Common Core | Features

Using Games to Promote Evidence-Based Learning

Ashlee CornettFor educators around the country, teaching to new Common Core or state standards has meant a lot of work. For one Florida librarian, it has also meant a lot of play.

Ashlee Cornett (pictured), who teaches at Parkway Middle School in Osceola County, uses the game-show style platform Cranium CoRE to encourage her students not just to answer questions about what they have read, but also to discuss why their answer is correct.

Cornett, who used Cranium CoRE at two previous schools before she came to Parkway, said that the online platform is "a nice break from the paper and pencil model, and the kids like it because they work in teams and they think they're playing a game."

Each of Cornett’s lesson starts with her using Cranium CoRE to write questions about a chapter of assigned reading. Games don't have to cover a single chapter, but Cornett has found that limiting the reading allows students to pay more attention to detail. In class, she encourages teams to have the book in front of them so that they can look up answers and offer evidence to support them.

To get the game going, Cornett projects her questions onto an interactive whiteboard. Osceola is a BYOD county, so students generally submit answers through their own mobile devices, but the platform can also accept answers through computers or the company's own clickers. Once teams send an answer, they get immediate feedback about whether they are right.

While Cranium CoRE feels like a game show, it's not all about who can answer faster. In a video on the company's website, founder Andy Larson calls his subscription-based platform "scrimmaging for language arts" because "it's a game-type situation with no pressure." In fact, the game gives all teams a set number of seconds and three attempts to answer each question correctly.

In Cornett’s class, every answer is followed by discussion of why that answer was or wasn't right. She said that the most important moments of the game are not giving correct answers, but rather "going back into the text and finding the truth." 

After playing the game, Cornett commented, her students have learned to pay close attention to what they’re reading. “They're more attentive when they're reading, and are making connections about how this character works with that character," she said. Cornett has also used the game to train students for Battle of the Books, a countywide competition about knowledge of literature. Whether they are preparing for a test or the Battle of the Books, Cornett said that her students have always been good at expressing opinions, but the game pushes them to be more concrete. "You can't say, ‘I felt like…’ You have to have evidence."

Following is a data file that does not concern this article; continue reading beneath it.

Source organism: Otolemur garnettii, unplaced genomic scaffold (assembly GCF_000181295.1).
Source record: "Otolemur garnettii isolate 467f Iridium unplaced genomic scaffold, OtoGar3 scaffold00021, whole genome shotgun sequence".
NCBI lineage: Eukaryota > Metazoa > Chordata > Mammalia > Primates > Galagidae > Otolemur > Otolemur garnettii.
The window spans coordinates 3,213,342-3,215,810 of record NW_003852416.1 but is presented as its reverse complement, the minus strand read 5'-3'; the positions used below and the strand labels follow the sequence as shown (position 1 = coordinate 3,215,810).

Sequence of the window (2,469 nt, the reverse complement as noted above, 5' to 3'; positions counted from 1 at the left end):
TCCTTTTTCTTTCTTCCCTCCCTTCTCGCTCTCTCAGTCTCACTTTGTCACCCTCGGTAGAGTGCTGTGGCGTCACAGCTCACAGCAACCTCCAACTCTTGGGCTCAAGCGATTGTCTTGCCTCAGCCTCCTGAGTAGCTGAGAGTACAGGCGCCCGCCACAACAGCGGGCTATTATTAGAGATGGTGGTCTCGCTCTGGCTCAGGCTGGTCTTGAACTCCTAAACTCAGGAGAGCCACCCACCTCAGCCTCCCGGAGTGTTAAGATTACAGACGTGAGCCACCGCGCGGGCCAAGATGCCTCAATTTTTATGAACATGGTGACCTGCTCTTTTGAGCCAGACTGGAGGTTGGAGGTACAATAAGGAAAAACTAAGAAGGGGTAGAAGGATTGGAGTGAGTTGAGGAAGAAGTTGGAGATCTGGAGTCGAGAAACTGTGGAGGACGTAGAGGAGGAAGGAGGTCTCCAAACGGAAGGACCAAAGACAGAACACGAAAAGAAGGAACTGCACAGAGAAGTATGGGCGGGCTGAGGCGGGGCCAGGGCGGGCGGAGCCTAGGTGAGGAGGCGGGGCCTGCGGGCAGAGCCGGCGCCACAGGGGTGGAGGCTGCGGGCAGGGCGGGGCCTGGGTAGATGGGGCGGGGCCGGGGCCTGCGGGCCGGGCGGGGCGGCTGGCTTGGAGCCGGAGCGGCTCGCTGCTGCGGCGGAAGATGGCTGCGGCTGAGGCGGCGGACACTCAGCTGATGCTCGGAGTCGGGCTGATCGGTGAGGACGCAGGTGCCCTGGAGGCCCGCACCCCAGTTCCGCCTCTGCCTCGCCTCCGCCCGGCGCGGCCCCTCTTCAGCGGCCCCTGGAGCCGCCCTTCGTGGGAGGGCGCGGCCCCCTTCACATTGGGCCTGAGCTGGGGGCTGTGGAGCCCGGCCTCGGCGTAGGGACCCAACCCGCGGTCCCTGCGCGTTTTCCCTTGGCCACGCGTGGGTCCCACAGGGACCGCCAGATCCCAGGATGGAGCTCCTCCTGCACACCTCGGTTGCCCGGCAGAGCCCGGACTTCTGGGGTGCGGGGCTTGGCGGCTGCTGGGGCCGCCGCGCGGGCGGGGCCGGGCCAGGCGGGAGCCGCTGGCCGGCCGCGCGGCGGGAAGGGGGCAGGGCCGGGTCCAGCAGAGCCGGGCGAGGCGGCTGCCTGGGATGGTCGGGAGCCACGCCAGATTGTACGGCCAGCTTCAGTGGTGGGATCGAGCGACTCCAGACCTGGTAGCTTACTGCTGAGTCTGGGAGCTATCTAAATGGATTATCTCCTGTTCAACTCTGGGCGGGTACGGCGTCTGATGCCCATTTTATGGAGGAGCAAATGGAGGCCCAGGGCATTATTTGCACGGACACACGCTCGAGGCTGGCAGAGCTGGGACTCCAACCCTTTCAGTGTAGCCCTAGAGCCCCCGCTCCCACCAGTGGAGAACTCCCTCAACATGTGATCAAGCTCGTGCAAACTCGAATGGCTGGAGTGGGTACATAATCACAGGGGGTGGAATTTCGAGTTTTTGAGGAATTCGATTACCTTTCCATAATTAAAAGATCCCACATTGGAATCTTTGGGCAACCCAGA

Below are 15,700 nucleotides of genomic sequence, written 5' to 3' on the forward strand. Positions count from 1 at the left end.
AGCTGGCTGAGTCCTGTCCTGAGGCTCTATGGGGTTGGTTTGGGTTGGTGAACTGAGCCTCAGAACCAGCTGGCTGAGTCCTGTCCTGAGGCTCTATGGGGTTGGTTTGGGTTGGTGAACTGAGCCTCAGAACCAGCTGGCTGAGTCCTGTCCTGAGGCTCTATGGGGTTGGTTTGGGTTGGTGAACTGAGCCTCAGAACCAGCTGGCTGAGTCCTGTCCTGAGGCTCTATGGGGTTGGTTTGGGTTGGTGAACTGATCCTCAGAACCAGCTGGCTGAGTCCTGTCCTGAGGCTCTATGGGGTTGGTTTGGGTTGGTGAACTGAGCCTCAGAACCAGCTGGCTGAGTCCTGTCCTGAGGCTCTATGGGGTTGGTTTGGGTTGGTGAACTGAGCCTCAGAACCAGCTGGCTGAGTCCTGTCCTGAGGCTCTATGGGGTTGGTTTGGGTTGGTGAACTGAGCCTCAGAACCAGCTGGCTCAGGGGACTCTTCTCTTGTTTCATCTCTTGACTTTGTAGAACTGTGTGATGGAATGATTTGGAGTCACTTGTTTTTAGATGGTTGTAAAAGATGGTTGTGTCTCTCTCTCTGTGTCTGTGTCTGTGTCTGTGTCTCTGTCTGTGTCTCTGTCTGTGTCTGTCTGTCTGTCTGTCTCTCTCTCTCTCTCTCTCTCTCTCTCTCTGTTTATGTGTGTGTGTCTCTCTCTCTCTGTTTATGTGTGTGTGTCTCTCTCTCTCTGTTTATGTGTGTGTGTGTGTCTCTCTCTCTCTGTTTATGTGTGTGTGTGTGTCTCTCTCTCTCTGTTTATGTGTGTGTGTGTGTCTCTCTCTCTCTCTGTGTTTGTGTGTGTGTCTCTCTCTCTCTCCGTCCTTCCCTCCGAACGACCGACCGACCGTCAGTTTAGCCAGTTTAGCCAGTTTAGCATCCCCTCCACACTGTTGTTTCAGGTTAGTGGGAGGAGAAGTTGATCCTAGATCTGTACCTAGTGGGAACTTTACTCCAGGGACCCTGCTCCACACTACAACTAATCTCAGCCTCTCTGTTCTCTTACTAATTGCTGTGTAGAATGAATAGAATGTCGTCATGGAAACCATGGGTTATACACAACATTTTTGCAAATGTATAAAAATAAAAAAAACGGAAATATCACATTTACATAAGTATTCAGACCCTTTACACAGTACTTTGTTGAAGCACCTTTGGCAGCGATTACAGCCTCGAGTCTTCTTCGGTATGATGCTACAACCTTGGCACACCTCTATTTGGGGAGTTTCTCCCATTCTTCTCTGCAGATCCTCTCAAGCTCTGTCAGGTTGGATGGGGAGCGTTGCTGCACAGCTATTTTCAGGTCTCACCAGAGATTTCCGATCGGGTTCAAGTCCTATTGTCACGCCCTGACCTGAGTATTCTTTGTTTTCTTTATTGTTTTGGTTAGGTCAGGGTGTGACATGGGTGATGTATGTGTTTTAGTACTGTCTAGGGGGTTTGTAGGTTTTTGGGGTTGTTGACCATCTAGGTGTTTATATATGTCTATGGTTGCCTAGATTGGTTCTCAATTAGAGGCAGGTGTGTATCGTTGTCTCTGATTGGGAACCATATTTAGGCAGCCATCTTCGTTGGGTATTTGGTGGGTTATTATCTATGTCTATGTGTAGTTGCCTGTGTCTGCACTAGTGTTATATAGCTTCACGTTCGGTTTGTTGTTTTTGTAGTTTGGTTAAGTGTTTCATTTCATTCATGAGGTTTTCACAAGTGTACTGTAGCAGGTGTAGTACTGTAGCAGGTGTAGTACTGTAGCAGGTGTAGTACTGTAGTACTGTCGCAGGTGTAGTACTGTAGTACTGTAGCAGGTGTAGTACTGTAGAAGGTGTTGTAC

Connecting Games With Standards

Having fun in class is all well and good, but Cornett, like most teachers, is under constant pressure to provide assessment data and to connect what she is teaching to various new standards. Cornett said that Cranium CoRE provides “more of a formative than a summative assessment,” and that its major benefit is supporting evidence-based learning, which is especially powerful in a school where students come from a variety of backgrounds. “Evidence-based learning levels the playing field because everyone is working from a text, not their past experience,” she said.

When it comes to teaching to the Florida State Standards, which she described as "basically the same as Common Core," Cornett is particularly well-qualified. Two summers ago, she worked for the Florida Department of Education, teaching the K-2 Common Core strand to teachers. This included breaking down the standards and building lessons plans that incorporated formative and summative assessments, higher-order thinking and, yes, evidence-based questions.

In her own schools, Cornett has used the game to help teachers create richer questions for their classes. "My teachers are getting better at writing evidence-based questions,” she said. “They've gotten deeper into the questioning."

Cornett said that her biggest "a-ha" moment about the power of gaming to teach higher-order thinking was when she assigned a picture book called Three Days Gone to a group of fourth graders. Their teacher thought the book was too easy for them, but the Cranium CoRE questions that Cornett came up with "were very high-level,” she remembered. “The teacher was really impressed with how much the students got out of it.”

About the Author

Christopher Piehler is the former editor-in-chief of THE Journal.